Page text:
Date: April 19, 2021

Dear Students, Faculty, and Staff,

These weekly CRT updates are often about timely matters – things that need to be done as soon as possible, isolation and quarantine numbers, testing procedures, vaccination availability, and more.

In today’s communication we would like to spend a little time looking further ahead to the fall 2021 semester. We’re often asked as a COVID Response Team what the fall might look like, and in a recent meeting we spent some time brainstorming about that question. 

Before we get to that though, a reminder for students that we are running a free, mass vaccination clinic on Wednesday, April 21 in the Huizenga Tennis and Track Center with 300-plus doses of Moderna available and appointments still waiting to be filled. Sign up here today.

We are already at 43 percent of Calvin students who have received at least one vaccination shot. If we fill these 300 slots, we will go over 50 percent, and the partial immunity that people get from even one dose of vaccine will help us finish the semester well and set us up for a good fall.

Help us get over 50 percent before the end of the semester. Either sign up today or if you’re already vaccinated, spread the word about this week’s opportunity!

Vaccines as the Way Forward

The vaccination clinic this week and looking ahead to the fall are linked because vaccinations will be critical to a more normal 2021-2022 school year.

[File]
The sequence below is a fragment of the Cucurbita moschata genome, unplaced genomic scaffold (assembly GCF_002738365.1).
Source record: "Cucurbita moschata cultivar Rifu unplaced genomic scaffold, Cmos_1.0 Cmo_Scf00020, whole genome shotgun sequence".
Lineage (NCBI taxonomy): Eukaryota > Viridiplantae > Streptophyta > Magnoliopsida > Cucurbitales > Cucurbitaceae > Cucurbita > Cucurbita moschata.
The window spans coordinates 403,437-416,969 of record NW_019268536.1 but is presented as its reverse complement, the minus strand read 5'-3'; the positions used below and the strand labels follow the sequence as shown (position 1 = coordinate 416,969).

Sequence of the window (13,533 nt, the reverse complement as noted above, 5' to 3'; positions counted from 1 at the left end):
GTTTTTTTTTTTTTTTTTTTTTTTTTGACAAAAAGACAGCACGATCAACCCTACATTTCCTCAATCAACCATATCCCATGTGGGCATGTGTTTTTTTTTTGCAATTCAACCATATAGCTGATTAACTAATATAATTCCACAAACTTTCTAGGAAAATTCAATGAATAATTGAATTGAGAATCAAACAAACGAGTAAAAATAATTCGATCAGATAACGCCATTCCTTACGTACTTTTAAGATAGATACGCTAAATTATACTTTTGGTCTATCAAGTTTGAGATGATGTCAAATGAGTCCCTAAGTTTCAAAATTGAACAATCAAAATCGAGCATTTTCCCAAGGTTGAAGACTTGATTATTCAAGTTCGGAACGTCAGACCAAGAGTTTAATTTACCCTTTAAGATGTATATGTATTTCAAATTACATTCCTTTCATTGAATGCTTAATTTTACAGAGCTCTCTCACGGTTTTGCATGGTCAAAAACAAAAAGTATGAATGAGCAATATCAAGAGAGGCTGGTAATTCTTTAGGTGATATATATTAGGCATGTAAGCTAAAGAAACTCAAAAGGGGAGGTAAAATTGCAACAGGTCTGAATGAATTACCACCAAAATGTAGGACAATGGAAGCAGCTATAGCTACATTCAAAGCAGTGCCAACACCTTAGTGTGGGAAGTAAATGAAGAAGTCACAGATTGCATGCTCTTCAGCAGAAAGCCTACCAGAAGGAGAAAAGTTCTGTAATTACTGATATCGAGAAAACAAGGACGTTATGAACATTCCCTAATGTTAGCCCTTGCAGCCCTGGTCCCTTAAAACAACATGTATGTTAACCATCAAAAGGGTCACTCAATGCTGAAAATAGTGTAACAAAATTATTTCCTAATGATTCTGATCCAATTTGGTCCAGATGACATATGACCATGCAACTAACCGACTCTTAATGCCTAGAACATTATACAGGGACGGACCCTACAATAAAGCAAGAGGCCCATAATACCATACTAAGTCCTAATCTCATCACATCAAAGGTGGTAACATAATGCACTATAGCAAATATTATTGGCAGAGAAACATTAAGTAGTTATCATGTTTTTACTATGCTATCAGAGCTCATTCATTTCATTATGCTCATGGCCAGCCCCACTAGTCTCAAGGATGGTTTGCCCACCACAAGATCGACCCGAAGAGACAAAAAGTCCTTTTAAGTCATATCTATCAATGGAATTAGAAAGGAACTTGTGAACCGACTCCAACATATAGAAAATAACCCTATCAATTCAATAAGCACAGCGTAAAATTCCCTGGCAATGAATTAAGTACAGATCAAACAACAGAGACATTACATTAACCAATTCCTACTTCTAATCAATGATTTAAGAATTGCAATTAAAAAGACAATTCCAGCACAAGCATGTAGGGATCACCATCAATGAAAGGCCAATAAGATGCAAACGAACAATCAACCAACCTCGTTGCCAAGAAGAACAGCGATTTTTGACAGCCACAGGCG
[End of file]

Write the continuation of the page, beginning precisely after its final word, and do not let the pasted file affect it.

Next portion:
We don’t obviously know what fall will bring in terms of vaccination levels (herd immunity) nor what the coronavirus variants might do between now and August 22 (the move-in date for some of our early-arriving student populations).

But, if we assume that vaccines continue to roll out at the present pace in our country, and if we assume that the current vaccines continue to mitigate against the current variants and other variants, then we can also imagine what might be possible for the Calvin community in the fall.

What we dream of as a CRT is a Calvin community that looks a lot like it did prior to the pandemic. We picture a Calvin community where students, staff, and faculty can attend in-person Chapel together again (and sing), attend athletic events and concerts together, eat with friends in the dining halls, and have Bible studies in residence hall common areas.

We imagine indoor meetings where masks are not required, classrooms with in-person learning where students are less than six feet apart, and semesters with normal Thanksgiving and spring breaks.

As a CRT, when we brainstormed and imagined a more-normal fall semester, what we also envisioned is a campus that embraces vaccinations as a way out of the current constraints in which we find ourselves, a campus that willingly seeks out vaccinations either here on campus this week or down the road in other locations.

Caring for Others

When we talked about the fall and COVID-19, we were all in agreement that as much as things could change, much of the change depends on people getting vaccinated, which will help the Calvin community develop herd immunity.

We’ve gotten a lot of questions about whether Calvin will require vaccination (as is happening at such places as Duke University, fellow MIAA member Saint Mary’s College, and many other institutions). As we contemplate the best way forward, we continue to think through a variety of factors. 

One factor is whether it makes sense to require something that everybody is already getting. For example, a recent mLive story noted that at Michigan State, a survey of MSU students found that more than 80 percent of undergraduate and graduate students planned to get the COVID-19 vaccine when available to them.